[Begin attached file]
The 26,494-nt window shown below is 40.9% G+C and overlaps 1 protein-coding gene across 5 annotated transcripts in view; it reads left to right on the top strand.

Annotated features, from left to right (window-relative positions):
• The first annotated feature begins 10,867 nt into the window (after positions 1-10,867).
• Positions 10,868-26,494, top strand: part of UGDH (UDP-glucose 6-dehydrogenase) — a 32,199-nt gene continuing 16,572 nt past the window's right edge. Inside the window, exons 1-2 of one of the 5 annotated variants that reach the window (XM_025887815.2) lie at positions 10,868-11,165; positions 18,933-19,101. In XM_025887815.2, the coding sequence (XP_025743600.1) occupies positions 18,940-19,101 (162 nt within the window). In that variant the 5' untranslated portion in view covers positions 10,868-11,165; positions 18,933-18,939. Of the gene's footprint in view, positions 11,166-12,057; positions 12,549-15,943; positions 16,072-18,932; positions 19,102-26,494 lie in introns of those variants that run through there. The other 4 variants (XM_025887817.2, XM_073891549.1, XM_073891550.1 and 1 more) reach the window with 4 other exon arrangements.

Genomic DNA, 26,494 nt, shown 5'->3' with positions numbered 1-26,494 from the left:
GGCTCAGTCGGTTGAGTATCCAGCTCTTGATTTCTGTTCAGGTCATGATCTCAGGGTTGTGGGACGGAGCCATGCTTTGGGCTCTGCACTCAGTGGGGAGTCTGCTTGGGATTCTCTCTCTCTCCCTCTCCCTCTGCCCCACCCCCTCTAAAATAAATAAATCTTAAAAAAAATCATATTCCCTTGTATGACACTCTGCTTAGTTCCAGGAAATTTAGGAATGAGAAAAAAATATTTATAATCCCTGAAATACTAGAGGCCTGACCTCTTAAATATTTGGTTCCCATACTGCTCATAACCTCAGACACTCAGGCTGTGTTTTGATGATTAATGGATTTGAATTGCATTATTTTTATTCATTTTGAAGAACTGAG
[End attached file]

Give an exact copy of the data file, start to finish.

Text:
The 26,494-nt window shown below is 40.9% G+C and overlaps 1 protein-coding gene across 5 annotated transcripts in view; it reads left to right on the top strand.

Annotated features, from left to right (window-relative positions):
• The first annotated feature begins 10,867 nt into the window (after positions 1-10,867).
• Positions 10,868-26,494, top strand: part of UGDH (UDP-glucose 6-dehydrogenase) — a 32,199-nt gene continuing 16,572 nt past the window's right edge. Inside the window, exons 1-2 of one of the 5 annotated variants that reach the window (XM_025887815.2) lie at positions 10,868-11,165; positions 18,933-19,101. In XM_025887815.2, the coding sequence (XP_025743600.1) occupies positions 18,940-19,101 (162 nt within the window). In that variant the 5' untranslated portion in view covers positions 10,868-11,165; positions 18,933-18,939. Of the gene's footprint in view, positions 11,166-12,057; positions 12,549-15,943; positions 16,072-18,932; positions 19,102-26,494 lie in introns of those variants that run through there. The other 4 variants (XM_025887817.2, XM_073891549.1, XM_073891550.1 and 1 more) reach the window with 4 other exon arrangements.

Genomic DNA, 26,494 nt, shown 5'->3' with positions numbered 1-26,494 from the left:
GGCTCAGTCGGTTGAGTATCCAGCTCTTGATTTCTGTTCAGGTCATGATCTCAGGGTTGTGGGACGGAGCCATGCTTTGGGCTCTGCACTCAGTGGGGAGTCTGCTTGGGATTCTCTCTCTCTCCCTCTCCCTCTGCCCCACCCCCTCTAAAATAAATAAATCTTAAAAAAAATCATATTCCCTTGTATGACACTCTGCTTAGTTCCAGGAAATTTAGGAATGAGAAAAAAATATTTATAATCCCTGAAATACTAGAGGCCTGACCTCTTAAATATTTGGTTCCCATACTGCTCATAACCTCAGACACTCAGGCTGTGTTTTGATGATTAATGGATTTGAATTGCATTATTTTTATTCATTTTGAAGAACTGAG